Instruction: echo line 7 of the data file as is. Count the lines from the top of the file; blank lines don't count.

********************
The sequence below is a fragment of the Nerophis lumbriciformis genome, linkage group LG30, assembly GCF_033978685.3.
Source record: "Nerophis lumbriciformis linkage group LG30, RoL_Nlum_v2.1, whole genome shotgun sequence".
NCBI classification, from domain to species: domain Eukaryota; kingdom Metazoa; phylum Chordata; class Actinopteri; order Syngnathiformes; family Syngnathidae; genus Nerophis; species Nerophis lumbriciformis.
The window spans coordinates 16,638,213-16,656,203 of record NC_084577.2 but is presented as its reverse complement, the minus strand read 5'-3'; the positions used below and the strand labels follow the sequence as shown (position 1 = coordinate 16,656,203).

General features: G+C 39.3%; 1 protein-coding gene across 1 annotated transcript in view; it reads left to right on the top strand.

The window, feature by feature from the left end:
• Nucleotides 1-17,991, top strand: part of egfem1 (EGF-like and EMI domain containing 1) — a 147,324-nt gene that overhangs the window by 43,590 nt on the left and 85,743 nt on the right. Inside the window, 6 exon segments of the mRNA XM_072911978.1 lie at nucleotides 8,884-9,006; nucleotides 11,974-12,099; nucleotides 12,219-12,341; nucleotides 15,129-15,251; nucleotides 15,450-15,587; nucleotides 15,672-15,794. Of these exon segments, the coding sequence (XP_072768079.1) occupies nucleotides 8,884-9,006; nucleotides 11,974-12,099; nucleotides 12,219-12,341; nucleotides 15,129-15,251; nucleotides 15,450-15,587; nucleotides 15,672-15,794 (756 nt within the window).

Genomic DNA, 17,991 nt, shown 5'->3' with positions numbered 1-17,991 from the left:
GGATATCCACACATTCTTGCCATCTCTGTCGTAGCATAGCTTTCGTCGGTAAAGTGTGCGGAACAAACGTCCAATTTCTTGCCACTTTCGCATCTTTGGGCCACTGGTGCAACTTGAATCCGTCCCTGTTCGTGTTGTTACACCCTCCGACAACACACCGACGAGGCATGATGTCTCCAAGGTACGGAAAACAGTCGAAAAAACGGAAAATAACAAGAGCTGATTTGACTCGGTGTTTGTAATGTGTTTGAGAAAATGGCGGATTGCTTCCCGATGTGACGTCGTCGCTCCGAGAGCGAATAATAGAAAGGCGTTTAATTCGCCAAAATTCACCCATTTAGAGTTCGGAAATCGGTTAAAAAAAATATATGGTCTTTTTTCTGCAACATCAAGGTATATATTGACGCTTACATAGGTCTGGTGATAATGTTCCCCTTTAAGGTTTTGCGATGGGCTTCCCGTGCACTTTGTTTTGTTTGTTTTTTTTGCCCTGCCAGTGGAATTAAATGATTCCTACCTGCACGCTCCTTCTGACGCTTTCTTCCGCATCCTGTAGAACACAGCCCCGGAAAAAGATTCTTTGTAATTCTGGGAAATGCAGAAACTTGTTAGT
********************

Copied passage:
• Nucleotides 1-17,991, top strand: part of egfem1 (EGF-like and EMI domain containing 1) — a 147,324-nt gene that overhangs the window by 43,590 nt on the left and 85,743 nt on the right. Inside the window, 6 exon segments of the mRNA XM_072911978.1 lie at nucleotides 8,884-9,006; nucleotides 11,974-12,099; nucleotides 12,219-12,341; nucleotides 15,129-15,251; nucleotides 15,450-15,587; nucleotides 15,672-15,794. Of these exon segments, the coding sequence (XP_072768079.1) occupies nucleotides 8,884-9,006; nucleotides 11,974-12,099; nucleotides 12,219-12,341; nucleotides 15,129-15,251; nucleotides 15,450-15,587; nucleotides 15,672-15,794 (756 nt within the window).